Multiple publications reported Friday that former Penn head coach Jerome Allen pleaded guilty to a bribery-related money laundering charge in Miami federal court this week.
Allen admitted to accepting $18,000 in bribes in 2014 from Morris Esformes, a wealthy Miami Beach businessman who was the father of a then-prospective student, according to multiple outlets. As part of the agreement, Allen will reportedly repay the $18,000 in addition to a $200,000 fine.
Penn fired Allen in March 2015, and he has been assistant coach for the NBA’s Boston Celtics since July 2015. Allen will be suspended from his role as assistant coach by the Celtics for about two weeks, according to the Boston Herald.
Penn Athletics announced in July that it was retaining outside counsel to investigate bribery allegations against Allen, who was the head coach at Penn for six seasons, following reports that Allen took bribes at Penn.
An expanded indictment against Esformes accused him of giving Allen more than $74,000 in the form of cash, a recruiting trip to Miami and a separate ride on a private jet in 2013 and 2014, according to Bloomberg.
Penn Athletics declined comment Saturday on Allen’s guilty plea, adding that it not have any updates on outside counsel’s investigation of Allen.
“It was disappointing to hear that Jerome got himself involved in this, but it’s good that he took responsibility,” Celtics team president of basketball operations Danny Ainge said, per the Boston Herald. “Right away, from the very beginning, he took responsibility, and I like people that do that.
“This happened well before he was a Celtic, and he’s an important member of our staff. He’s been a good role model to a lot of our young players. It’s a big mistake that he made, but, again, I like the fact that he took responsibility and he owned up to his mistakes and wants to move forward.”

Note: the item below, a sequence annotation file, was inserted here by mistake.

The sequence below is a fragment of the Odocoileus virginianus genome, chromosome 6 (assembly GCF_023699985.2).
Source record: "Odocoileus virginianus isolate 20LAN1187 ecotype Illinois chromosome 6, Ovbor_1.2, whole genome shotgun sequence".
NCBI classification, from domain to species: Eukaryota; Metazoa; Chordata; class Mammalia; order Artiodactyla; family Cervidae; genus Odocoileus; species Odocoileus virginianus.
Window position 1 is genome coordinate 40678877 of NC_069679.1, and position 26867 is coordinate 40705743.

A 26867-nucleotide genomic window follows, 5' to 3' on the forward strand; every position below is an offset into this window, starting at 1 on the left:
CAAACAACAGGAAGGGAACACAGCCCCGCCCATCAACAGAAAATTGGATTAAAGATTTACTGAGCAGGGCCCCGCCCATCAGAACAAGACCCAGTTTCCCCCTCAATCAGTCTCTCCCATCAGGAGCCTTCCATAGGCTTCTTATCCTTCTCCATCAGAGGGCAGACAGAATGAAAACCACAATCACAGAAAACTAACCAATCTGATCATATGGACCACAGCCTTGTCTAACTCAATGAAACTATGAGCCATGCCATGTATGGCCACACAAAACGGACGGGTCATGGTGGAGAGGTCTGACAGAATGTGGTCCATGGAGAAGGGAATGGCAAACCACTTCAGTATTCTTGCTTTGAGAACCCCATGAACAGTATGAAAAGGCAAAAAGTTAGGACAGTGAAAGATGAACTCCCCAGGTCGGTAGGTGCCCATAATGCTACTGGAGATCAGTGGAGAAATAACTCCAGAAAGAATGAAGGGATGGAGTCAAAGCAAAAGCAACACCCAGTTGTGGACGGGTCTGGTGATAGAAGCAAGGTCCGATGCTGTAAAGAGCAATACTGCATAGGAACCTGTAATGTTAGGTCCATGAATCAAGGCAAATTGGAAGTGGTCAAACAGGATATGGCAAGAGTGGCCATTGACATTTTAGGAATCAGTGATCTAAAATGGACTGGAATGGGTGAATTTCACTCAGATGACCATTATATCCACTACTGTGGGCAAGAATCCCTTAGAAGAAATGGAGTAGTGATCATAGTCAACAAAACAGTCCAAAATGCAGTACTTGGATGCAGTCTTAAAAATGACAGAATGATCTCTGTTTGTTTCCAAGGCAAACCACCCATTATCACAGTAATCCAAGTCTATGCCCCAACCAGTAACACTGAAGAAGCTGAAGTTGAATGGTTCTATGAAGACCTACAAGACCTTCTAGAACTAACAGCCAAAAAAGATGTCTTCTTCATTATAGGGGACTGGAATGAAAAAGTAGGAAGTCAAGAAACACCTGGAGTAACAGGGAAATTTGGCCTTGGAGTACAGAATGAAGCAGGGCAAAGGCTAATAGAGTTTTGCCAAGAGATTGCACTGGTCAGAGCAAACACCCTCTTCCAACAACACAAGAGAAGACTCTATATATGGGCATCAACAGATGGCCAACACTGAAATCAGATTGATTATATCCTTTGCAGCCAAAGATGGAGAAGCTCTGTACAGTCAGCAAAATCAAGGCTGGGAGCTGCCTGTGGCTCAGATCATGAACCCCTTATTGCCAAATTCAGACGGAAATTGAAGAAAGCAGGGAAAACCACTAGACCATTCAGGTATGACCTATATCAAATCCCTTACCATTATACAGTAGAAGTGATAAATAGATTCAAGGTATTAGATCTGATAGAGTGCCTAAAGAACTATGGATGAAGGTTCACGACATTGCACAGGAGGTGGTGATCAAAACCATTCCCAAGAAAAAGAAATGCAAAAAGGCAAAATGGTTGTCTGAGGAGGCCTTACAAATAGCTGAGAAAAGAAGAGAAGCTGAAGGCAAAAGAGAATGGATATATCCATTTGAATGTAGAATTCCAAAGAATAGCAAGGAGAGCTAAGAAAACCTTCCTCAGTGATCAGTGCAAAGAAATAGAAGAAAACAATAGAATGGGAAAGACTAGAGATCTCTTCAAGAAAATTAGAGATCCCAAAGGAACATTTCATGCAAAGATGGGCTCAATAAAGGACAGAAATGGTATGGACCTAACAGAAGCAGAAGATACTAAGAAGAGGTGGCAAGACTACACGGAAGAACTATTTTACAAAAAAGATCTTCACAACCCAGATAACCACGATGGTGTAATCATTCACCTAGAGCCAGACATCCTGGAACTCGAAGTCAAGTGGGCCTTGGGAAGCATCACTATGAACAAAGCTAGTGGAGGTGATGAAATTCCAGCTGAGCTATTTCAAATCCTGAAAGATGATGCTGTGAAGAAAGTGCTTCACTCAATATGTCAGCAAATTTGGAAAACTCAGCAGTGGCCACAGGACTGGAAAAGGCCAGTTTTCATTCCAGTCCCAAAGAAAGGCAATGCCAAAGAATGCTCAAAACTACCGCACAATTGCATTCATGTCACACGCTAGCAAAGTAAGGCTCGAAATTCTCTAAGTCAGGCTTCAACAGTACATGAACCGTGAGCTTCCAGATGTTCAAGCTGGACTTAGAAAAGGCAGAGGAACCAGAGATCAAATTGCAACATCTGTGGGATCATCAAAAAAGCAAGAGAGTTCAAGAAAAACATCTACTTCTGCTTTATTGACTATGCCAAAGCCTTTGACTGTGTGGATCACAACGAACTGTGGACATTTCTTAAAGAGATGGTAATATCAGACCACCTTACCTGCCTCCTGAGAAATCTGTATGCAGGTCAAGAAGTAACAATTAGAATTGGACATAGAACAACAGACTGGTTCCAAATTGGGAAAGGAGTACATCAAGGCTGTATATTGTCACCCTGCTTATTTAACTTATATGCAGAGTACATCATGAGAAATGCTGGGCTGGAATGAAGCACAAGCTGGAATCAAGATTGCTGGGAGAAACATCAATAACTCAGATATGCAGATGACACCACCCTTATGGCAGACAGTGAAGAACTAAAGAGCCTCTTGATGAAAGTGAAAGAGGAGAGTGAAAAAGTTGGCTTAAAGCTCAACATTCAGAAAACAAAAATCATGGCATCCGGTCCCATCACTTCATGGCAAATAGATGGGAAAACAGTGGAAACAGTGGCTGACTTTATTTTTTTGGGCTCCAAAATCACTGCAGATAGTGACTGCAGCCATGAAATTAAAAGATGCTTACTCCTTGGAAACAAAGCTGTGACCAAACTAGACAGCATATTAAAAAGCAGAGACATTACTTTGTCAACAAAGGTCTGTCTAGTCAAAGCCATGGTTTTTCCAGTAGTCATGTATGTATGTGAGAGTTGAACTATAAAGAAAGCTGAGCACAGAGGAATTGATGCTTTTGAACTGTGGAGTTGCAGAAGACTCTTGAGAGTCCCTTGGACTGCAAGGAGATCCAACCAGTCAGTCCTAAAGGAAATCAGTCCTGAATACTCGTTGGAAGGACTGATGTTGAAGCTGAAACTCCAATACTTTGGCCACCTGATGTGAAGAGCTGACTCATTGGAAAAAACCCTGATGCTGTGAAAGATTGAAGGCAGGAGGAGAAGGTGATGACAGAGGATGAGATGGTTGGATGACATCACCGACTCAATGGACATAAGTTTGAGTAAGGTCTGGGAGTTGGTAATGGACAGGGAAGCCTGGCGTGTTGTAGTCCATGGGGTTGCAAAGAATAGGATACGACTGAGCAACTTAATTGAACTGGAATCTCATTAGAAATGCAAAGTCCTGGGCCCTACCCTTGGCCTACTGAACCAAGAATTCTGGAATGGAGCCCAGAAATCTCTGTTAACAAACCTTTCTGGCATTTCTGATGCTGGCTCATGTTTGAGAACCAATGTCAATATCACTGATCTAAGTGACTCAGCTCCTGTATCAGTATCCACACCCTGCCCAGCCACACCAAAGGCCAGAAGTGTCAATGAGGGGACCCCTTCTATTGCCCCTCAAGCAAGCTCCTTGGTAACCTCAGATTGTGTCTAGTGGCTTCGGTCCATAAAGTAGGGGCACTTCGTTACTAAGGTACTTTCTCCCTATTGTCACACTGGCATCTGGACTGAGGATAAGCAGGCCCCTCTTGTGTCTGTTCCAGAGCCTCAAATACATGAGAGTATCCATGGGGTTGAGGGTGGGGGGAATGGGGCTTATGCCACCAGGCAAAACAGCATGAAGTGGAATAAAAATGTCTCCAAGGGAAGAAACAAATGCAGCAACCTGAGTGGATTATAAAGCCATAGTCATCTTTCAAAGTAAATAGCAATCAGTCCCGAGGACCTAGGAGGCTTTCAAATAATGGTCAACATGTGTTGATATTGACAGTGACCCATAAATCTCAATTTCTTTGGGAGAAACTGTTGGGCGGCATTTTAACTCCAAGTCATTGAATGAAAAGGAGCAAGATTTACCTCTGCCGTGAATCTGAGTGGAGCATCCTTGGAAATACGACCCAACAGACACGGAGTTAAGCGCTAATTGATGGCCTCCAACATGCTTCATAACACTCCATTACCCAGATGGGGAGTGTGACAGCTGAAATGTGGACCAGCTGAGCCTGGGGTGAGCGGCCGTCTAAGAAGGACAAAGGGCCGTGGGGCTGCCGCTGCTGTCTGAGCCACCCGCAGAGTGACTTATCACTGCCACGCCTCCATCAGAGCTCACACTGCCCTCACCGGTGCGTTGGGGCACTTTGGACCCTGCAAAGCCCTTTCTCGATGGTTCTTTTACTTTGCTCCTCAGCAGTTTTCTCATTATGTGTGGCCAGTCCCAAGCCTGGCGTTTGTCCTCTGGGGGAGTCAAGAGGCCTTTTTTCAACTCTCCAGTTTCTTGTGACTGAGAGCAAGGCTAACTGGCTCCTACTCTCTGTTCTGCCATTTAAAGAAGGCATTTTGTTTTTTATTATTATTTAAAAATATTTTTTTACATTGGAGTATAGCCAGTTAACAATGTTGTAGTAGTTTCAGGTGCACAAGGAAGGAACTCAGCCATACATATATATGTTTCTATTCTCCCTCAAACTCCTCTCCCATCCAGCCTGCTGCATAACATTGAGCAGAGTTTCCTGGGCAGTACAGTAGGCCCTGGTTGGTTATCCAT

The Boston Herald reported that, in a statement through attorney Ronald Sullivan, Allen apologized for his actions.
“In 2014, before I joined the Celtics organization, and while I served as the Head Basketball Coach of the University of Pennsylvania, I accepted $18,000, as referenced in the Information, from the father of a prospective student for the purpose of using my position as coach to help his son get admitted to the school as a “listed” recruit. My plea agreement with the Government requires me to repay the $18,000 plus a $200,000 fine.
“I failed on many levels. Primarily, I had a failure of character. I did not live up to the high standards I set for myself, or were expected of me in the position that I held. I am sorry. I let down my family, my friends, my alma mater, and my Celtics family. Even more important, I was not true to my faith. I let down my God.
“I will forever regret exposing my wife and children to this situation. I will spend the rest of my life living up to the ideals that we, as a family, espouse. My family means everything to me.
“Regrettably, I have earned their disappointment. While I cannot undo the past, I can be a better man in all my future interactions. That is my promise to them.
“I am heartbroken that my players – current and former – will know that I broke the law. But, I do hope that some good may come out of this. I wish to model to my young players how one accepts responsibility for wrongdoing, including the consequences that come from unlawful behavior.
Esformes was charged two years ago with masterminding the nation’s biggest Medicare fraud racket totaling $1 billion and faces trial on Jan. 28, according to the Miami Herald.
Staff writer Rob Browne contributed to this story.